Both scientific cooks like Mr. Myhrvold and classic chefs like Daniel Boulud maintain that the essential key to a great burger is the Maillard reaction. The Maillard reaction is the chemical process undergone by foods when they turn brown. In the case of a beef patty on a hot grill, heat from the surface of the grill interacts with the sugars and proteins in the meat and browns the burger, binding the meat together and producing molecules that are delicious to most human taste buds.

"The great challenge in a burger is to create the Maillard flavors on the outside while keeping the inside fairly pink. Gray meat is tasteless and tough because you've broken down the proteins without breaking down the collagen," said Mr. Myhrvold.

Here's how Mr. Myrhvold attains that perfectly juicy, tasty burger: liquid nitrogen. He suggests that the best way to create a burger that's browned on the outside and pink on the inside is to first cook it sous vide (in a sealed plastic bag immersed in water) for about a half hour, then dip the burger in liquid nitrogen for 30 seconds to freeze the outer surface of the meat. He finishes it off by deep-frying the patty in 450-degree oil.  While this method may attain the perfect Maillard reaction, it's not really practical for home cooks, yet.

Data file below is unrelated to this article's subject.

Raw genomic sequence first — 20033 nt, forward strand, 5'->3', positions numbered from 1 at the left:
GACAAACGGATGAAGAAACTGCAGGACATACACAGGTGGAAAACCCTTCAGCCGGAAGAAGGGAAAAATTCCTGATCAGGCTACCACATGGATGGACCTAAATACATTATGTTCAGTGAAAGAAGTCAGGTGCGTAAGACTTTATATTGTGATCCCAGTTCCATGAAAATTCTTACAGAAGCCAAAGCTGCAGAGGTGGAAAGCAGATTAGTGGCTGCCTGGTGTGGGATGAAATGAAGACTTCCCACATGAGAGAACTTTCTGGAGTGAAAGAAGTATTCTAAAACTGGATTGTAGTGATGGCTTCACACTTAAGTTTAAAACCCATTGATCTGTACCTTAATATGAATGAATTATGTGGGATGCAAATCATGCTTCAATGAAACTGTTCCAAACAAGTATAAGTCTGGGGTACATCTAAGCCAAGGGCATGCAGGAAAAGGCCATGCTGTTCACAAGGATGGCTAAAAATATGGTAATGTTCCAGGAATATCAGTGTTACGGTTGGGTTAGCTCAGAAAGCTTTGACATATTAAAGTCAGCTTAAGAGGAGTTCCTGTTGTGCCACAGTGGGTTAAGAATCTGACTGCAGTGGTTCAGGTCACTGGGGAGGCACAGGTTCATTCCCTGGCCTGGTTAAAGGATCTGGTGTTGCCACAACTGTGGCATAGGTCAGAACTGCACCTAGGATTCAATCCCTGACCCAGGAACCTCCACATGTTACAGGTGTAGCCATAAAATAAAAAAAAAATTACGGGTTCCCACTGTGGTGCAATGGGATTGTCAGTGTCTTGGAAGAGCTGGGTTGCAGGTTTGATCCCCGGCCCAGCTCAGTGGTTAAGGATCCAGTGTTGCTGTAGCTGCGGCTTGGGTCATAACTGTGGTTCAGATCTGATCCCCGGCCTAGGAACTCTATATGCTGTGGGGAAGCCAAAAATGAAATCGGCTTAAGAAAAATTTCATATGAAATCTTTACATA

The lesson is: season and sear your burger well! Creating that delicious crust on the outside of the burger is one of the reasons we keep ordering this century-old take on a sandwich again and again.  For a great burger, check out this video for one of my favorite basic recipes. Or, if don't feel like cooking tonight, explore this list of the Five Best Burgers in NYC!